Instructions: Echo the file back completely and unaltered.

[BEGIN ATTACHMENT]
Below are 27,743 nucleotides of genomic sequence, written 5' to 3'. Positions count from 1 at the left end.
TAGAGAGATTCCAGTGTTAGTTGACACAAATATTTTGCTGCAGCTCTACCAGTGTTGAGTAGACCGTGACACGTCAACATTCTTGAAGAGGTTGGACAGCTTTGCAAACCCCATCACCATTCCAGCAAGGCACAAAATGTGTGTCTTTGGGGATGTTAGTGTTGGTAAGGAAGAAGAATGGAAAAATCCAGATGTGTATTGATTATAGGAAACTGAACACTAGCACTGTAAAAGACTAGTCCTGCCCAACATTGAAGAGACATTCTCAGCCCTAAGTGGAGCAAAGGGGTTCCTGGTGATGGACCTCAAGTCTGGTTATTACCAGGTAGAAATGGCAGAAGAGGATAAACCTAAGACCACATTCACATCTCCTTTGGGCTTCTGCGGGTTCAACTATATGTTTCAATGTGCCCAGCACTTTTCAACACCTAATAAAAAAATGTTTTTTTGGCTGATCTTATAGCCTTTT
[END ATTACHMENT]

Below are 27,743 nucleotides of genomic sequence, written 5' to 3'. Positions count from 1 at the left end.
TAGAGAGATTCCAGTGTTAGTTGACACAAATATTTTGCTGCAGCTCTACCAGTGTTGAGTAGACCGTGACACGTCAACATTCTTGAAGAGGTTGGACAGCTTTGCAAACCCCATCACCATTCCAGCAAGGCACAAAATGTGTGTCTTTGGGGATGTTAGTGTTGGTAAGGAAGAAGAATGGAAAAATCCAGATGTGTATTGATTATAGGAAACTGAACACTAGCACTGTAAAAGACTAGTCCTGCCCAACATTGAAGAGACATTCTCAGCCCTAAGTGGAGCAAAGGGGTTCCTGGTGATGGACCTCAAGTCTGGTTATTACCAGGTAGAAATGGCAGAAGAGGATAAACCTAAGACCACATTCACATCTCCTTTGGGCTTCTGCGGGTTCAACTATATGTTTCAATGTGCCCAGCACTTTTCAACACCTAATAAAAAAATGTTTTTTTGGCTGATCTTATAGCCTTTT